Contact made by ro-ro passenger vessel King of Scandinavia with submersible oil platform Northern Producer and berth
Location: Port of Tyne, England
Completed PE Summary: King of Scandinavia
A short summary of the accident and action taken.
|Vessel name:||King of Scandinavia|
|Ship Owner:||DFDS A/S|
|Port of Registry:||Copenhagen|
|Classification Society:||Bureau Veritas|
|Type:||Ro-ro passenger ship|
|Length overall:||162.0 m|
|Date & Time:||22/02/2008 13:41 UTC|
|Location of incident:||Port of Tyne|
|Damage/pollution:||Damage to port shell plating extending from frame 75 to 137 about 1 metre above the water line.|
Divers attended the ferry King of Scandinavia to free mooring lines which had fouled the vessel’s bow thrusters whilst berthing alongside ro-ro berth no 4 in the Port of Tyne. The divers boarded the vessel at 1012 and requested the bow thrusters and engines be isolated. Signs giving warning not to start the main engines and bow thrusters were placed at the appropriate control positions. No formal check list was completed by the divers or the vessel’s crew but a VHF radio was provided by the ship to the diving supervisor. The vessel’s engines were not placed at a specific notice for operation but the chief engineer was instructed not to conduct maintenance on the engines due to the strong winds blowing the vessel off the jetty.
Over the next two hours, the weather conditions improved sufficiently to allow a tug, which had been in attendance since the vessel’s arrival, to be released. However, shortly after 1330 the wind increased above 40 knots. This caused the vessel’s mooring lines, which comprised polyamide lines running from dedicated mooring drums and polypropylene lines stored on loose reels, to stretch. The loading on the mooring lines became concentrated on the forward breast rope and at 1334 the shore bollard used to secure the breast rope was pulled from its concrete foundations. The remaining forward mooring ropes then parted as the vessel’s bow started to swing to port. On hearing the ropes part and seeing the bow swing away from the quay, the diving supervisor signalled a diver who was clearing the bow thrusters to return to the shore. The diver surfaced to find himself momentarily entangled in trailing mooring ropes. To try and check the vessel’s movement, the starboard anchor was let go and the main engines were started. The diver heard the anchor splash into the water nearby as he swam to the quay.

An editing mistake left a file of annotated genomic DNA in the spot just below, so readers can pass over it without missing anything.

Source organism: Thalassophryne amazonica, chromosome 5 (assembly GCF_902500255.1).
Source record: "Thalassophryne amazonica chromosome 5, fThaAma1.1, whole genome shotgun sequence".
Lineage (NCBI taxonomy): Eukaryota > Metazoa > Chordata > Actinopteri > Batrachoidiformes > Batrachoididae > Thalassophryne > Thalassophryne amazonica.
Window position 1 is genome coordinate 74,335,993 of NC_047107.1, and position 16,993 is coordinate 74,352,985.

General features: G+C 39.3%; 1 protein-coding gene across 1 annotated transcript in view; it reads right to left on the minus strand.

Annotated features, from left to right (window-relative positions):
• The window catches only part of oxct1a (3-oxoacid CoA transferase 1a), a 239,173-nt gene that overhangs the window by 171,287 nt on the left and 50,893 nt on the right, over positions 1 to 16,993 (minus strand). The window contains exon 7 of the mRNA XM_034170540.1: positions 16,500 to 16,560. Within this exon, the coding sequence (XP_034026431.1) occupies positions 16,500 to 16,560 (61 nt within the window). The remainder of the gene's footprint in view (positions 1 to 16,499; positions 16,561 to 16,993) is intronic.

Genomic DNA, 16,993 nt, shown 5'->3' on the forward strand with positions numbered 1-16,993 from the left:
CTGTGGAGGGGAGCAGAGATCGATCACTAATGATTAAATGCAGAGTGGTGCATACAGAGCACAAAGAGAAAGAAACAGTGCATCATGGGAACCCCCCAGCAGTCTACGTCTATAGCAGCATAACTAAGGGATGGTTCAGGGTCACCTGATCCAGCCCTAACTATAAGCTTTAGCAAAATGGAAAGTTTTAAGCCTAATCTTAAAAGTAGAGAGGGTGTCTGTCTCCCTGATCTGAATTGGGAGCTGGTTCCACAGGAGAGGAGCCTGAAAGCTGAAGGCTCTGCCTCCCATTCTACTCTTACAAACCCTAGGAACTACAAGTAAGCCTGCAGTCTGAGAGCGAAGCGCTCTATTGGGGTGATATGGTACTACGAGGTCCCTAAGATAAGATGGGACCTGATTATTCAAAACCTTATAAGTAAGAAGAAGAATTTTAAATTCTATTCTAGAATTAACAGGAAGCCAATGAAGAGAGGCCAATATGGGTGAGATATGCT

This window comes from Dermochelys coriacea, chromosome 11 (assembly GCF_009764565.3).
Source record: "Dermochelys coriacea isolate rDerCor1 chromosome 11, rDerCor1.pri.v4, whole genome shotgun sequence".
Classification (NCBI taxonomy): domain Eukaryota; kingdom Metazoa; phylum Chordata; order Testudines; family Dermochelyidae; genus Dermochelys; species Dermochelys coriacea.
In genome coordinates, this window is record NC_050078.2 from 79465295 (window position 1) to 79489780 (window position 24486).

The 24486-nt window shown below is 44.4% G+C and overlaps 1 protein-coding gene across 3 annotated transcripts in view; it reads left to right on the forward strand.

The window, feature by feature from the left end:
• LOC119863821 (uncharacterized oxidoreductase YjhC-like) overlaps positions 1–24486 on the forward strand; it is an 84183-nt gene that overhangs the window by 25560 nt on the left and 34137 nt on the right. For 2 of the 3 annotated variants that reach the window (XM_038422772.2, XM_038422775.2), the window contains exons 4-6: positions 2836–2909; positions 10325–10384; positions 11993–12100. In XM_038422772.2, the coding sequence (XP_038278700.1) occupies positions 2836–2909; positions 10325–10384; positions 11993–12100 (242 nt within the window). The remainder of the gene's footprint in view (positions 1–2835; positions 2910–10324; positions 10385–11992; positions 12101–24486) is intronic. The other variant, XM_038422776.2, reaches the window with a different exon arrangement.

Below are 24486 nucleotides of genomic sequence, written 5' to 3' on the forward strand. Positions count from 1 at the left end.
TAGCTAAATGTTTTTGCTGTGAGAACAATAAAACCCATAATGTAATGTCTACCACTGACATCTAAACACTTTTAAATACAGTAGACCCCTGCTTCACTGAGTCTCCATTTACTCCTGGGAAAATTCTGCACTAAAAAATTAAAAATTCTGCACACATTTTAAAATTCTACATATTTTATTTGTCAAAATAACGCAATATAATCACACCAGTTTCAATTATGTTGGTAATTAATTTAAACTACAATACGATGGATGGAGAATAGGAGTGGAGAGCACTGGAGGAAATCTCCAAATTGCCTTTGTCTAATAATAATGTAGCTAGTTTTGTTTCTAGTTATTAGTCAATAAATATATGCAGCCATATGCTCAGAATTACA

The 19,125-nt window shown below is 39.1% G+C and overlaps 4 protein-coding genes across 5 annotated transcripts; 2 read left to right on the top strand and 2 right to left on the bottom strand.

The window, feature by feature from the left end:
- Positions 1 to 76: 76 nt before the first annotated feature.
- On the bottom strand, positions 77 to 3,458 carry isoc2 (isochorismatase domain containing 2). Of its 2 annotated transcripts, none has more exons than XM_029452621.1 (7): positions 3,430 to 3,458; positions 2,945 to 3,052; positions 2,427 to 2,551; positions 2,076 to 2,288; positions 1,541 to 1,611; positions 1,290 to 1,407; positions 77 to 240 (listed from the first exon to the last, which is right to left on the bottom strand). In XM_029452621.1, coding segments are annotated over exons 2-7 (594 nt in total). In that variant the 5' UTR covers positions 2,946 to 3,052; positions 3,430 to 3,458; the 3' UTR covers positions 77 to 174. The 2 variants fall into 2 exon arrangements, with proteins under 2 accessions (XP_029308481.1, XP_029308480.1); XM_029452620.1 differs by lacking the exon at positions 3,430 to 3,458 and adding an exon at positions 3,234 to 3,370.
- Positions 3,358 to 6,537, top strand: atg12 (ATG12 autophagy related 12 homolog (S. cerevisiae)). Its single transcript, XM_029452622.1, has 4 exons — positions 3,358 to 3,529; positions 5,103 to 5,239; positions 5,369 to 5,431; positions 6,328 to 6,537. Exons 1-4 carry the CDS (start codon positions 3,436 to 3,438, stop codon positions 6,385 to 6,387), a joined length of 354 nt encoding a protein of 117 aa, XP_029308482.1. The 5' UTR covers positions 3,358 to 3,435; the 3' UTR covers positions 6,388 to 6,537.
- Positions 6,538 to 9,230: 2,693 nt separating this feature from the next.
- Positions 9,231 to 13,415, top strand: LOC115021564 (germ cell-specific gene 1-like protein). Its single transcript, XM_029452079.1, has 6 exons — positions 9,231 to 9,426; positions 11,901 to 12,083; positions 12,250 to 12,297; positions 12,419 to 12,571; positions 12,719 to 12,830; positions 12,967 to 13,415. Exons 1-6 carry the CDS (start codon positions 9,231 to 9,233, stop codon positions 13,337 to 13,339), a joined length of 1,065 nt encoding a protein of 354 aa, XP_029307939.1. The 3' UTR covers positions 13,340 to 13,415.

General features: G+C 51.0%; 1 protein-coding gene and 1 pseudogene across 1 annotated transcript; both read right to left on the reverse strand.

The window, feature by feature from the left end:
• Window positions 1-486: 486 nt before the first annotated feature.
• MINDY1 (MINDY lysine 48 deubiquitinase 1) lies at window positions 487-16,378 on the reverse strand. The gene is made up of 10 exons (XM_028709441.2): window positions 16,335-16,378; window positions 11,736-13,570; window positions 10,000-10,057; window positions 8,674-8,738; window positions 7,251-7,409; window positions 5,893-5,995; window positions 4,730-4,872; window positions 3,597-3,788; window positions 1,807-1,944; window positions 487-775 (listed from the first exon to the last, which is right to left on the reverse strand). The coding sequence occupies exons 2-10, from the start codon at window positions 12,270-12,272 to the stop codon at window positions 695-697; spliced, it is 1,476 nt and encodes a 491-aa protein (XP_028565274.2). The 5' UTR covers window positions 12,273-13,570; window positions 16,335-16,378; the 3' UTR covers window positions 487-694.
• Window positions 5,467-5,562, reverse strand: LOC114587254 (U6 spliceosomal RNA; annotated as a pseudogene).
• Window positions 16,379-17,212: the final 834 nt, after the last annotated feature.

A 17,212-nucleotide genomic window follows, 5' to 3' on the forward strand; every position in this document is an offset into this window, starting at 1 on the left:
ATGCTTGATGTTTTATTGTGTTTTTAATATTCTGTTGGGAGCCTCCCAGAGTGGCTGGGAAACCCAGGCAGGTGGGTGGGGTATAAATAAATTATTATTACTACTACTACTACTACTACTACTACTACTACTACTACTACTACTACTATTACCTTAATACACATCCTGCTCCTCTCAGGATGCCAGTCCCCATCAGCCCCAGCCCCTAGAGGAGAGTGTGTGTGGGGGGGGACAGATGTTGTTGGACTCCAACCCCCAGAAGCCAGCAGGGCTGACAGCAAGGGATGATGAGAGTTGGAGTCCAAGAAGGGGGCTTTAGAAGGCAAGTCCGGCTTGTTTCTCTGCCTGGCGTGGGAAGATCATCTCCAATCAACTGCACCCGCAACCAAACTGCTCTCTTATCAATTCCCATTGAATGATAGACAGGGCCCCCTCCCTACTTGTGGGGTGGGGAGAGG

However, the vessel’s swing to port was not checked and the aft mooring lines also parted. The port anchor was also let go but contact with Northern Producer, a submersible oil platform under repair on a lay-by berth on the south bank of the river, could not be avoided.
Two tugs were quickly on the scene to assist which pulled King of Scandinavia clear of the oil platform. As the ferry’s starboard anchor was found to be fouled on an old mooring chain when heaved up, the vessel went alongside an adjacent berth where she landed heavily on the berth causing damage to shore side railings. The ferry was out of service for 10 days while repairs were undertaken.
The Chief Inspector of Marine Accidents has written to the vessel’s manager and recommended that the company:
- Review the safety management system and procedures on board its vessels to take into account: i) Industry best practice and the safety issues highlighted in the MAIB Flyer to the Shipping Industry, issued following the fatal accident to a crew member on board the passenger ferry Dublin Viking, with regard to mooring operations and rope management. ii) The need to ensure that the procedures for activities such as diving operations are documented and understood. iii) International requirements for the preservation and access to VDR data
The Chief Inspector of Marine Accidents has also written to the Port of Tyne commending it for its swift response to assist the King of Scandinavia after she had broken from her moorings. The port will replace the failed bollard and, on completion of its own investigation into the failure, will replace any other bollards also identified to be at risk.
Published: April 2008